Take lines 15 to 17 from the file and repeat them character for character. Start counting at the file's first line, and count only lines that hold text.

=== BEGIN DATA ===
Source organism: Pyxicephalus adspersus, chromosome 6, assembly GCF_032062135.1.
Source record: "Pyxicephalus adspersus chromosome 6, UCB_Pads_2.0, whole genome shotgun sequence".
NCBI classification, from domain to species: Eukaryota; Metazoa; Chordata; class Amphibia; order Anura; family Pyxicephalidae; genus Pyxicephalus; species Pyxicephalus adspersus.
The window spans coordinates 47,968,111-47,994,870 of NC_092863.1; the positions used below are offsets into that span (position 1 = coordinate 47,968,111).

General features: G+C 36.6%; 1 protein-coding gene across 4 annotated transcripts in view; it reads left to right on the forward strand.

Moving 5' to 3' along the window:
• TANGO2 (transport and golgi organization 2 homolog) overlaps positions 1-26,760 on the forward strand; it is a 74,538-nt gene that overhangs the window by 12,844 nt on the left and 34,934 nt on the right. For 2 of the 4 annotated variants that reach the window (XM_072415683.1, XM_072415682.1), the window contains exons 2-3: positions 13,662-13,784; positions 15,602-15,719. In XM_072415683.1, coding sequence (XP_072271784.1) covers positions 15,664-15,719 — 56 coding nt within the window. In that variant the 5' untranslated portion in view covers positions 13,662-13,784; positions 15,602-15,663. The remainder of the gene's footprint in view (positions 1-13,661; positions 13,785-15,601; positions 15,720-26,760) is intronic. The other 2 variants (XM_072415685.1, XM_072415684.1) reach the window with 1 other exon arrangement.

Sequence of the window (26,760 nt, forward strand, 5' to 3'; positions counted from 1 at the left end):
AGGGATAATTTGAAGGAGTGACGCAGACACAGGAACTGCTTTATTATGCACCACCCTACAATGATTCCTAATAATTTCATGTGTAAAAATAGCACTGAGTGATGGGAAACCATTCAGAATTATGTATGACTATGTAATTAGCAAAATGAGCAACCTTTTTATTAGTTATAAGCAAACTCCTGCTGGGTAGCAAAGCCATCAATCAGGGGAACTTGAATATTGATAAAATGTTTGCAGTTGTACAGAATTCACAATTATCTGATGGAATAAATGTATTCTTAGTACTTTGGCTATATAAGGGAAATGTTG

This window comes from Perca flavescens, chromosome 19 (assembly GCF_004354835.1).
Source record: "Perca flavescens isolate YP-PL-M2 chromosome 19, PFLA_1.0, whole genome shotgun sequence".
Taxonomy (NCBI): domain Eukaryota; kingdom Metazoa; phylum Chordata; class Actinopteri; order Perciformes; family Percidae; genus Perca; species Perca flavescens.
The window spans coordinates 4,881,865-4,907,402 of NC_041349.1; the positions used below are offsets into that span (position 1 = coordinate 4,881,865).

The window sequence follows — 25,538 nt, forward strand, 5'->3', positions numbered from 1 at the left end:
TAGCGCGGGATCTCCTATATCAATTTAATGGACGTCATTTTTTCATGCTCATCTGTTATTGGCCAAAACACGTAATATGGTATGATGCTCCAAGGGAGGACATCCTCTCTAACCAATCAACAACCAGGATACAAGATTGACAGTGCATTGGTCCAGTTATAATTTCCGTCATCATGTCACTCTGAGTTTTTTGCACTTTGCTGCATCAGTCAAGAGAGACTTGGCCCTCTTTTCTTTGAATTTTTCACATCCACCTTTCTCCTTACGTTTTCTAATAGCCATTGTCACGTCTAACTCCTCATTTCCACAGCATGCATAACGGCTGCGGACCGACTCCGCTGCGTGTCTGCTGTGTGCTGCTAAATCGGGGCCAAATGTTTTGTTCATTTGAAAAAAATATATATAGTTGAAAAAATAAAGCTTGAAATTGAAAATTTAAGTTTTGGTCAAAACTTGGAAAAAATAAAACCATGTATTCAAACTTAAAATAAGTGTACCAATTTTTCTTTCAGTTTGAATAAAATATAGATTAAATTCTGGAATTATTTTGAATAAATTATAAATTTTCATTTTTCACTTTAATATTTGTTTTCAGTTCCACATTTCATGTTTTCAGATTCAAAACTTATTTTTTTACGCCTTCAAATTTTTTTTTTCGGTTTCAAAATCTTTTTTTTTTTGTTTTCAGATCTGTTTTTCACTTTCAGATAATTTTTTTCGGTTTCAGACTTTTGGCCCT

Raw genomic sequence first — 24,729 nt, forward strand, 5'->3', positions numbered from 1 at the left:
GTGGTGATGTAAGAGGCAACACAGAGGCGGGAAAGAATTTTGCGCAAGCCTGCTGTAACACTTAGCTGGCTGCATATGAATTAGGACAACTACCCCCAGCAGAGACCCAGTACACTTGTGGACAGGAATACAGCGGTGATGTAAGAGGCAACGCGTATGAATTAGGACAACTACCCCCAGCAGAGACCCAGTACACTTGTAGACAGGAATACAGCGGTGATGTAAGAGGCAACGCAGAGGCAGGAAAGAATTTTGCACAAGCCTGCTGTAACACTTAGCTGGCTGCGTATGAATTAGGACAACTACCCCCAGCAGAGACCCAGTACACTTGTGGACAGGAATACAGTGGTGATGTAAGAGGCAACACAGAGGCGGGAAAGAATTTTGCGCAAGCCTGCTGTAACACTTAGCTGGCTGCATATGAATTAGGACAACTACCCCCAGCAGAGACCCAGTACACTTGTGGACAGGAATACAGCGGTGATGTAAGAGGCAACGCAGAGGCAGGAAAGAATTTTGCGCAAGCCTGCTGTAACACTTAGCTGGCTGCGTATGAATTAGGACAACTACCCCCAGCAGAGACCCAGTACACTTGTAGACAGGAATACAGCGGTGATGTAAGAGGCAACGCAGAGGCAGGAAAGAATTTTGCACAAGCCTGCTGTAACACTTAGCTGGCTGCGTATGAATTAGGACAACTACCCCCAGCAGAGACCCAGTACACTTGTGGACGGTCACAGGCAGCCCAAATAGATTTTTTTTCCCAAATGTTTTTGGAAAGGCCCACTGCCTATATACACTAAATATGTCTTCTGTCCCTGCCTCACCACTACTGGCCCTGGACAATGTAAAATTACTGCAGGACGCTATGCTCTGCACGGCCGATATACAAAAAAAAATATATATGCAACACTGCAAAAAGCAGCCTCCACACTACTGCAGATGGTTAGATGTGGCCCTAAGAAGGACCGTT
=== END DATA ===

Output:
TAGCGCGGGATCTCCTATATCAATTTAATGGACGTCATTTTTTCATGCTCATCTGTTATTGGCCAAAACACGTAATATGGTATGATGCTCCAAGGGAGGACATCCTCTCTAACCAATCAACAACCAGGATACAAGATTGACAGTGCATTGGTCCAGTTATAATTTCCGTCATCATGTCACTCTGAGTTTTTTGCACTTTGCTGCATCAGTCAAGAGAGACTTGGCCCTCTTTTCTTTGAATTTTTCACATCCACCTTTCTCCTTACGTTTTCTAATAGCCATTGTCACGTCTAACTCCTCATTTCCACAGCATGCATAACGGCTGCGGACCGACTCCGCTGCGTGTCTGCTGTGTGCTGCTAAATCGGGGCCAAATGTTTTGTTCATTTGAAAAAAATATATATAGTTGAAAAAATAAAGCTTGAAATTGAAAATTTAAGTTTTGGTCAAAACTTGGAAAAAATAAAACCATGTATTCAAACTTAAAATAAGTGTACCAATTTTTCTTTCAGTTTGAATAAAATATAGATTAAATTCTGGAATTATTTTGAATAAATTATAAATTTTCATTTTTCACTTTAATATTTGTTTTCAGTTCCACATTTCATGTTTTCAGATTCAAAACTTATTTTTTTACGCCTTCAAATTTTTTTTTTCGGTTTCAAAATCTTTTTTTTTTTGTTTTCAGATCTGTTTTTCACTTTCAGATAATTTTTTTCGGTTTCAGACTTTTGGCCCT

Raw genomic sequence first — 24,729 nt, forward strand, 5'->3', positions numbered from 1 at the left:
GTGGTGATGTAAGAGGCAACACAGAGGCGGGAAAGAATTTTGCGCAAGCCTGCTGTAACACTTAGCTGGCTGCATATGAATTAGGACAACTACCCCCAGCAGAGACCCAGTACACTTGTGGACAGGAATACAGCGGTGATGTAAGAGGCAACGCGTATGAATTAGGACAACTACCCCCAGCAGAGACCCAGTACACTTGTAGACAGGAATACAGCGGTGATGTAAGAGGCAACGCAGAGGCAGGAAAGAATTTTGCACAAGCCTGCTGTAACACTTAGCTGGCTGCGTATGAATTAGGACAACTACCCCCAGCAGAGACCCAGTACACTTGTGGACAGGAATACAGTGGTGATGTAAGAGGCAACACAGAGGCGGGAAAGAATTTTGCGCAAGCCTGCTGTAACACTTAGCTGGCTGCATATGAATTAGGACAACTACCCCCAGCAGAGACCCAGTACACTTGTGGACAGGAATACAGCGGTGATGTAAGAGGCAACGCAGAGGCAGGAAAGAATTTTGCGCAAGCCTGCTGTAACACTTAGCTGGCTGCGTATGAATTAGGACAACTACCCCCAGCAGAGACCCAGTACACTTGTAGACAGGAATACAGCGGTGATGTAAGAGGCAACGCAGAGGCAGGAAAGAATTTTGCACAAGCCTGCTGTAACACTTAGCTGGCTGCGTATGAATTAGGACAACTACCCCCAGCAGAGACCCAGTACACTTGTGGACGGTCACAGGCAGCCCAAATAGATTTTTTTTCCCAAATGTTTTTGGAAAGGCCCACTGCCTATATACACTAAATATGTCTTCTGTCCCTGCCTCACCACTACTGGCCCTGGACAATGTAAAATTACTGCAGGACGCTATGCTCTGCACGGCCGATATACAAAAAAAAATATATATGCAACACTGCAAAAAGCAGCCTCCACACTACTGCAGATGGTTAGATGTGGCCCTAAGAAGGACCGTT